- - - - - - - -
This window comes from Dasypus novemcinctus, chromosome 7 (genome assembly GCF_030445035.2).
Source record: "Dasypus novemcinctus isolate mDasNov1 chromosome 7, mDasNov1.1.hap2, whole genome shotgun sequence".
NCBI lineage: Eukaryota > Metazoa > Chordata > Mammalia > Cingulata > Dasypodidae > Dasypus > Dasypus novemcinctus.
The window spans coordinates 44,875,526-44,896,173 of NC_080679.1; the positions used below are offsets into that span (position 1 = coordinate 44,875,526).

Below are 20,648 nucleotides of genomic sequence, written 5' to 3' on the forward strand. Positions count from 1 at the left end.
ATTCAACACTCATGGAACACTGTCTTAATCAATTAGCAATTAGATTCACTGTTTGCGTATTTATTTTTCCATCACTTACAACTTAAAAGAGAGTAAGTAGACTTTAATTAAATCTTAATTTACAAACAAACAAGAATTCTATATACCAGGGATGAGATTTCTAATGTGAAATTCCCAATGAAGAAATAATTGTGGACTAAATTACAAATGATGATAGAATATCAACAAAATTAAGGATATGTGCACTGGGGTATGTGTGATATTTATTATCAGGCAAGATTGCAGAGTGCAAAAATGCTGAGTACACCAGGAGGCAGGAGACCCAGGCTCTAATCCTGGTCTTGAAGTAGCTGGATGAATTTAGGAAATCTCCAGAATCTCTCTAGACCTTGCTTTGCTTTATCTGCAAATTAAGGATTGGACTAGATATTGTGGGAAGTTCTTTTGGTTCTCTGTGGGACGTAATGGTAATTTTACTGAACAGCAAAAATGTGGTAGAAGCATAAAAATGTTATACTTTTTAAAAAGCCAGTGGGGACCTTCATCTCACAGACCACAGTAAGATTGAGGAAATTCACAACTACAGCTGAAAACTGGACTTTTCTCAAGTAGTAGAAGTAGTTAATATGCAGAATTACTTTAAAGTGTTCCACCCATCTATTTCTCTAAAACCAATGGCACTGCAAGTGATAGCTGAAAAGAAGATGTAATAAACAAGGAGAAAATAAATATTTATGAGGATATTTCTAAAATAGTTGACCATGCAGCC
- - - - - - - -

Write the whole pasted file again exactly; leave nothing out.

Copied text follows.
This window comes from Dasypus novemcinctus, chromosome 7 (genome assembly GCF_030445035.2).
Source record: "Dasypus novemcinctus isolate mDasNov1 chromosome 7, mDasNov1.1.hap2, whole genome shotgun sequence".
NCBI lineage: Eukaryota > Metazoa > Chordata > Mammalia > Cingulata > Dasypodidae > Dasypus > Dasypus novemcinctus.
The window spans coordinates 44,875,526-44,896,173 of NC_080679.1; the positions used below are offsets into that span (position 1 = coordinate 44,875,526).

Below are 20,648 nucleotides of genomic sequence, written 5' to 3' on the forward strand. Positions count from 1 at the left end.
ATTCAACACTCATGGAACACTGTCTTAATCAATTAGCAATTAGATTCACTGTTTGCGTATTTATTTTTCCATCACTTACAACTTAAAAGAGAGTAAGTAGACTTTAATTAAATCTTAATTTACAAACAAACAAGAATTCTATATACCAGGGATGAGATTTCTAATGTGAAATTCCCAATGAAGAAATAATTGTGGACTAAATTACAAATGATGATAGAATATCAACAAAATTAAGGATATGTGCACTGGGGTATGTGTGATATTTATTATCAGGCAAGATTGCAGAGTGCAAAAATGCTGAGTACACCAGGAGGCAGGAGACCCAGGCTCTAATCCTGGTCTTGAAGTAGCTGGATGAATTTAGGAAATCTCCAGAATCTCTCTAGACCTTGCTTTGCTTTATCTGCAAATTAAGGATTGGACTAGATATTGTGGGAAGTTCTTTTGGTTCTCTGTGGGACGTAATGGTAATTTTACTGAACAGCAAAAATGTGGTAGAAGCATAAAAATGTTATACTTTTTAAAAAGCCAGTGGGGACCTTCATCTCACAGACCACAGTAAGATTGAGGAAATTCACAACTACAGCTGAAAACTGGACTTTTCTCAAGTAGTAGAAGTAGTTAATATGCAGAATTACTTTAAAGTGTTCCACCCATCTATTTCTCTAAAACCAATGGCACTGCAAGTGATAGCTGAAAAGAAGATGTAATAAACAAGGAGAAAATAAATATTTATGAGGATATTTCTAAAATAGTTGACCATGCAGCC